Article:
As a footnote a new airline named Atlantic Air BVI started operations in 1992 with a single Shorts 330 (VP-LVR). This airline took up the old Air BVI trunk route flying between Tortola and San Juan 5 times daily with the Shorts. Unfortunately, the operation was short-lived as the aircraft was written off on May 6, 1993 when it aborted a take-off and overran the runway at Tortola. It ended up in the water and was eventually towed around to the other side of the island and sunk as an artificial reef. It s unclear whether this airline had any association with Air BVI.
There have been several other attempts to run a successful airline registered in the BVI since this but carrier such as BVI Airways, which used Jetstreams, have not had any sustained success. They had wante to fly the old Miami-Tortola route again using Avro RJS but even though they acquired the aircraft the service never began (see here).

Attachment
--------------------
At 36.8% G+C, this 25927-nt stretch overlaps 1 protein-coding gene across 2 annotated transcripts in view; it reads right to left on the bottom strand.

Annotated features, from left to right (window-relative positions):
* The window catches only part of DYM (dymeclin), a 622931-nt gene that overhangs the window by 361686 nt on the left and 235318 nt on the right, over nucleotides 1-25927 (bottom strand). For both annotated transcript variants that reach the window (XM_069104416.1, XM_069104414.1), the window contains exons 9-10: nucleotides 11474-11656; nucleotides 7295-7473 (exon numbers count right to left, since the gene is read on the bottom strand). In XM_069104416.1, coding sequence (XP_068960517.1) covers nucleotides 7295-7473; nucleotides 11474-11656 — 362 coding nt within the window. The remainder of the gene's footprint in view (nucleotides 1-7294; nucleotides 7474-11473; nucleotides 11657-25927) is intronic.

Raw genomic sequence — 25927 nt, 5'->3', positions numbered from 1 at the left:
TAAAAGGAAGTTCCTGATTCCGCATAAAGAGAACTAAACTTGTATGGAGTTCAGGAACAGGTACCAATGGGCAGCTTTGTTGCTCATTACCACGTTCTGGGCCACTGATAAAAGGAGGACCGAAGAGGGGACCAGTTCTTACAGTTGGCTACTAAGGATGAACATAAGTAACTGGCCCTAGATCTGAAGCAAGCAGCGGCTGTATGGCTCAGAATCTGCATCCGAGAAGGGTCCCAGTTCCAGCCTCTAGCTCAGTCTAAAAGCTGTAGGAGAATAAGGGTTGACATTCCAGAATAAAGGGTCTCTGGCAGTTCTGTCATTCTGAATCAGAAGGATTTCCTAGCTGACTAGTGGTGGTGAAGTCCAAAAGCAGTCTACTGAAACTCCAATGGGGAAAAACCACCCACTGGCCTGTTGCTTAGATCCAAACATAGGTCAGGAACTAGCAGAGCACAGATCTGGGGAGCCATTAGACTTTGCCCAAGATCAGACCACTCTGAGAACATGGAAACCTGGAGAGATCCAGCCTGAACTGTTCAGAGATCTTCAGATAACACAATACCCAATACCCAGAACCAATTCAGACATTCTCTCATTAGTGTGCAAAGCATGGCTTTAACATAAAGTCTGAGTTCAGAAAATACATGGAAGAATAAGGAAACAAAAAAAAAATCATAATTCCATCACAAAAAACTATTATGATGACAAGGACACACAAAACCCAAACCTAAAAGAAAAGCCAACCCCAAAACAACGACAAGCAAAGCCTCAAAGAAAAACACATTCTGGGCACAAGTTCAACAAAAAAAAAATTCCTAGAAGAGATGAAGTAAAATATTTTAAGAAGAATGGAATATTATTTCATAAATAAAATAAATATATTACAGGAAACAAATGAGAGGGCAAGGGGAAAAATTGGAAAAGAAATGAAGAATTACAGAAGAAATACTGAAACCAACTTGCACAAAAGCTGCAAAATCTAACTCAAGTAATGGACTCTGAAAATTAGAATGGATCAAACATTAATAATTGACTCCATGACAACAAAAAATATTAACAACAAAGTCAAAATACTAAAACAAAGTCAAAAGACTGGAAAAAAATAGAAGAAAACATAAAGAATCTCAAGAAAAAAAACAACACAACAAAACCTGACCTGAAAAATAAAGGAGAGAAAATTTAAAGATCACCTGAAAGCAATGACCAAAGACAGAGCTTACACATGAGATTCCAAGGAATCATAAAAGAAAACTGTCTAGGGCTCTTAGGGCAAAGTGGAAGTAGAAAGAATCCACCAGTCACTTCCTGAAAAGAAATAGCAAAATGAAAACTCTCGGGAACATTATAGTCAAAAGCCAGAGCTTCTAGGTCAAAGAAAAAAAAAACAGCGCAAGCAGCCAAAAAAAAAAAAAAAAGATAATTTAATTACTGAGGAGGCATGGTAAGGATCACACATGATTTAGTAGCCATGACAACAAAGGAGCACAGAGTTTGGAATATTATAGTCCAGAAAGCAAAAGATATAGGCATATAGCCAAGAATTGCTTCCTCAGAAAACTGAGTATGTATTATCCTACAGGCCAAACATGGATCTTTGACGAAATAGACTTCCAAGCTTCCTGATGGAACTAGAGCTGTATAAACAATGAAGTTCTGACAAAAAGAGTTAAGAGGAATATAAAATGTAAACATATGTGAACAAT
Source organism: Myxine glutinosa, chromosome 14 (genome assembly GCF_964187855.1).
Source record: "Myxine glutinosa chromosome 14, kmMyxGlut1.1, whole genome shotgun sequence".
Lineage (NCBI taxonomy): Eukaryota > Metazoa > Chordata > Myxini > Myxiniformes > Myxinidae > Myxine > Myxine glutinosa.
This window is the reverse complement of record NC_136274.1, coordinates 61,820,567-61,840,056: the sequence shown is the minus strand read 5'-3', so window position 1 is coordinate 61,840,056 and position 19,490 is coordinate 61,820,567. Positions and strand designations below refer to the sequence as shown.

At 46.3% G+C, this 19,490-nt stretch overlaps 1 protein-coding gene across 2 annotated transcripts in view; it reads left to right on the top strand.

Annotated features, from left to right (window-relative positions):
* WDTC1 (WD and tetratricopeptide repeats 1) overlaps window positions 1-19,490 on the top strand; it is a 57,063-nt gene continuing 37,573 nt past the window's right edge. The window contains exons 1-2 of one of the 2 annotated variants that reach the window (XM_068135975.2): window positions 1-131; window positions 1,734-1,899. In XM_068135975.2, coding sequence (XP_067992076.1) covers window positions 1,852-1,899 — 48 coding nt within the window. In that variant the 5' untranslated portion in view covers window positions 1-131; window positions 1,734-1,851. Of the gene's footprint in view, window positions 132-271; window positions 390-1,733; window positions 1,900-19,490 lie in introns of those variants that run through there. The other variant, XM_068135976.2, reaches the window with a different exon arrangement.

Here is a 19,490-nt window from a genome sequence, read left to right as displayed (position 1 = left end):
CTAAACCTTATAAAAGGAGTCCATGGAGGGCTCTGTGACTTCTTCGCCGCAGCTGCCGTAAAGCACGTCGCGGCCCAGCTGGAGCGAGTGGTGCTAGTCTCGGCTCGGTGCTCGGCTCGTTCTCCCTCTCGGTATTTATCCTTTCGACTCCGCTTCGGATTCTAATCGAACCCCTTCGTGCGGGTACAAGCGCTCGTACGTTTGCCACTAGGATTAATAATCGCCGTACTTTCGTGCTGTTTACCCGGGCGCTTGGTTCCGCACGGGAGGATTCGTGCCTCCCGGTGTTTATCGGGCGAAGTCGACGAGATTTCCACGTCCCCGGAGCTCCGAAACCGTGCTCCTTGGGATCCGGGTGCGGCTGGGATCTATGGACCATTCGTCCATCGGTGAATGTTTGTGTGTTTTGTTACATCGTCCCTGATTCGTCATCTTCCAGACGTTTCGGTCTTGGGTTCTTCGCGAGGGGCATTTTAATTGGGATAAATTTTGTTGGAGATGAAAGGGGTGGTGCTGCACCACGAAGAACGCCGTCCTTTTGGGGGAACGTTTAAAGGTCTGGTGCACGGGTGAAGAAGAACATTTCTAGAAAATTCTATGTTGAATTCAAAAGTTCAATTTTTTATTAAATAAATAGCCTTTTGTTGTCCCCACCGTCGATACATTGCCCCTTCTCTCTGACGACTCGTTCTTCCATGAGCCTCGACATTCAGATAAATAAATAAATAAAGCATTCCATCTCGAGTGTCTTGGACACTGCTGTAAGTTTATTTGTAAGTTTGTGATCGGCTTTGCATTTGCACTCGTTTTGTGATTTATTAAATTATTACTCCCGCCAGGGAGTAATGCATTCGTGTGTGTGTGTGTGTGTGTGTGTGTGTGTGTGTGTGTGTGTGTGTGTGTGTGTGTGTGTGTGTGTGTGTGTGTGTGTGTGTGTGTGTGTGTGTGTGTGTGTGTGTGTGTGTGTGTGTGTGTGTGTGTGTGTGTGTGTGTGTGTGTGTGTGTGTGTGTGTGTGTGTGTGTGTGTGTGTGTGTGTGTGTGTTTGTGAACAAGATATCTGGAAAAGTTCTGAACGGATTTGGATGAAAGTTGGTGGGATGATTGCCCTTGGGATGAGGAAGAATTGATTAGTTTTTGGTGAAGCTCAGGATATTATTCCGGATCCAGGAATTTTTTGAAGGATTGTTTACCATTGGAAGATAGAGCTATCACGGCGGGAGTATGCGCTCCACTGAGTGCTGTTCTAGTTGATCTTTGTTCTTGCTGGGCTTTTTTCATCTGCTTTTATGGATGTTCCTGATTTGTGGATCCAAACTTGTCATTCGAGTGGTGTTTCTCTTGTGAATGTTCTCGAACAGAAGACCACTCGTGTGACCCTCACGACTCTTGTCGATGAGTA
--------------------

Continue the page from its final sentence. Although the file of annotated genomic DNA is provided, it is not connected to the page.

Presently the main trunk route is served primarily by InterCaribbean Airways (formerly Air Turks & Caicos), with Embraer Brasilias, and the Fort Lauderdale and Puerto Rico based Air Sunshine, which uses Saab 340s and Beech 1900s. It is highly likely that the latter was a key element in the demise of the original Air BVI as it began operations in 1982.
Air BVI. Wikipedia
Terrance B. Lettsome Intnl Airport. Wikipedia
Air BVI. AeroBernies
HS748. Dan Air Remembered
1987. World Airline Colours 3: The Aviation Data Centre. Browcom Publishing Ltd
1988. Airlines. The Aviation Hobby Shop
1995. Magnusson, M. Latin Glory: Airlines of Latin America. Airlife Publishing
I'm Richard Stretton: a fan of classic airliners and airlines who enjoys exploring their history through my collection of die-cast airliners. If you enjoy the site please donate whatever you can to help keep it running: